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Mr. DOLLIVER. That would be all right.

Dr. WATT. Could we submit that for the record to go with this budget material, Mr. Dolliver?

Mr. DOLLIVER. That would be very good.

Dr. WATT. All right, sir.

(The matter referred to is as follows:)

National Heart Institute personnel

Research staff:

Professional (medical officers, chemists, physicists, etc.)

Technical assistants (biological, chemical, electronics, etc. aides) -


Research-and-training-grants staff:

Professional (doctors of science)

Other (clerical, typists, stenographers, etc.)


Administrative staff:

Professional (Director, executive officer) __

Technical and clerical (fiscal analyst, secretaries, etc.).




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Mr. DOLLIVER. Now, there is a subject that maybe you do not wish to answer, and maybe you cannot answer, but I think it would be very excellent if it could be answered and come from this hearing. What do you consider the outstanding accomplishment or accomplishments in this field that have come about as the result of the activities of the Heart Institute?

I realize it has been in existence a relatively short time and maybe you cannot put your finger on any direct answer to that question. If you could I am sure it would be of great interest to me, and I believe others as well.

Dr. WATT. That is a tough one to answer, since so many of the developments that occur are really evaluated by hindsight rather than foresight. You look at a new fact today, and you hope it is going to be the key, a rather broad part of the picture. Ten years from now you look back and say, "How could I have been so foolish?" On the other hand maybe you have a key fact worked out. I would be very happy to mention a few of the items that appear to be of particular importance now.

Mr. DOLLIVER. Please do not mistake the purpose of my question. It is not to embarrass you in the slightest, Doctor.

Dr. WATT. Yes, I understand. I am perfectly happy to try to answer. As I say, we really do not think of findings in terms of what is the most and "bestest" of any given time, so it sort of takes you a little unaware when you are asked that question.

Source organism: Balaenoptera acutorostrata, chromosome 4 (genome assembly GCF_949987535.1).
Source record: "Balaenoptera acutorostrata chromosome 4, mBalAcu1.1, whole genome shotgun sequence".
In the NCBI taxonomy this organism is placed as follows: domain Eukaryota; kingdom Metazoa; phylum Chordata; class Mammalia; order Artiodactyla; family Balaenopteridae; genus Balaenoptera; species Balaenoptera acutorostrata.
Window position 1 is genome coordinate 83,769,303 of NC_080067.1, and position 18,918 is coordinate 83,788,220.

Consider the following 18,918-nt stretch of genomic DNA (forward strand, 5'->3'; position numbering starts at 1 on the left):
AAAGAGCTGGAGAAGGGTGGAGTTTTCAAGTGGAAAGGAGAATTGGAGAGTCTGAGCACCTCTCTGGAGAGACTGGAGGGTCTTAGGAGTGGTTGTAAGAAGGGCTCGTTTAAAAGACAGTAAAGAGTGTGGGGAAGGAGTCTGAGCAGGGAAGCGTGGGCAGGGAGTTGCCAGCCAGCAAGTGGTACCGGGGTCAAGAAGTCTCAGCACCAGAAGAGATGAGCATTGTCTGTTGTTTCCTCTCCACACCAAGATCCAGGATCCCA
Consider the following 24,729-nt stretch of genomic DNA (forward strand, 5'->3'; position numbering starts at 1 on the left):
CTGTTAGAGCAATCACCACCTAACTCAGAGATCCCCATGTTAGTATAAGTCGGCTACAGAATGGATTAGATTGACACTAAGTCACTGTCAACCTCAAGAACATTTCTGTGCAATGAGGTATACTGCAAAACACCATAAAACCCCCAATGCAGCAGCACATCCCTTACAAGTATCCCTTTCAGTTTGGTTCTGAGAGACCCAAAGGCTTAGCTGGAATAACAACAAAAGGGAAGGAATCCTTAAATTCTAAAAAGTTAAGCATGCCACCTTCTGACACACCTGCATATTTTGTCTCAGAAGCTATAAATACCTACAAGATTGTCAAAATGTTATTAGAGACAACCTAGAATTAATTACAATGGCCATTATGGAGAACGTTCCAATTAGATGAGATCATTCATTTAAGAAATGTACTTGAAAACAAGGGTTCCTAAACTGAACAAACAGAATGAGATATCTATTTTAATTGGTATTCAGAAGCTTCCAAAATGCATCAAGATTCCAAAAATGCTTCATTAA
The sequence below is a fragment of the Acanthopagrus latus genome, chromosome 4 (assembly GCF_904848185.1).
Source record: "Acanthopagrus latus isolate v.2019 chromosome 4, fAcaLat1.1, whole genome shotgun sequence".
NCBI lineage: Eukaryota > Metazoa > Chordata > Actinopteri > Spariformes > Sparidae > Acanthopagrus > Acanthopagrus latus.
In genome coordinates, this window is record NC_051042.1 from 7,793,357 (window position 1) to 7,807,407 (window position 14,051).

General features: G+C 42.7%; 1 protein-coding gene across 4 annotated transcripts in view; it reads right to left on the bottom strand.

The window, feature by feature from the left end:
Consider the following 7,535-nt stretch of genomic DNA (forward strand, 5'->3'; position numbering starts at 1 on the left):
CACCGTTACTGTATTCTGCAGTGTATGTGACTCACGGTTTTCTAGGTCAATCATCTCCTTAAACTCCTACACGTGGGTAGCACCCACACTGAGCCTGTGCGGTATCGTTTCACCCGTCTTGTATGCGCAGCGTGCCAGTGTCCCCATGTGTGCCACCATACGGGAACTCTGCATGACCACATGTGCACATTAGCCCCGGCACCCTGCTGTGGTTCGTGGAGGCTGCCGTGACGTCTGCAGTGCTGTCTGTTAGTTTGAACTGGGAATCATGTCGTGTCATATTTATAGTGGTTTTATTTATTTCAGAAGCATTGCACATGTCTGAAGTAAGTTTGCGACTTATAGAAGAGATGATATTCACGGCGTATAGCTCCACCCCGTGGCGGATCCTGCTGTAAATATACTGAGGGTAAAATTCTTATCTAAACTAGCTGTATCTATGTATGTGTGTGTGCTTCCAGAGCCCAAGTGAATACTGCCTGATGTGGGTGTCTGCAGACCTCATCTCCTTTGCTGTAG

I would say this, that some of the studies being run now in the field of atherosclerosis, the field Dr. Andrus talked about, have some of the most exciting possibilities. I think that is probably the work referred to in the article quoted by Mr. Wolverton.

Mr. DOLLIVER. Would you care to be specific at that point?

Dr. WATT. It is a study of the factors which enter into the metabolism of the protein and fat molecules which are in the blood stream. The study actually is beginning to get at the mechanism by which the body takes a big fat molecule and breaks it down into a small harmless

molecule. This involves the study of enzymes, involves organic chemists, and involves a very complicated form of physical work. The ultra centrifuge is used at extremely high speeds for an opposite purpose for which the centrifuge is usually used. The centrifuge you think of as a device to throw heavy particles to the bottom of a tube you are spinning. Actually, Dr. Gofman who came up with this idea, reversed that process, and he used the centrifuge to float particles. This was made possible by adjusting the specific gravity of the fluid in which the blood serum was placed.

It is a technique of study which has let the scientists examine these molecules called lipoproteins, to see how frequently they occur and in what kind of individuals they occur. It has also let them use the enzymes to determine how to split them, how to improve the method of handling them.

Mr. DOLLIVER. Let me see if I can paraphrase your statement correctly. I have not the scientific language at my command that you have, but what you have said, in substance, is that your researchers have gone into the blood stream and you have tried to analyze the various ingredients there of the blood?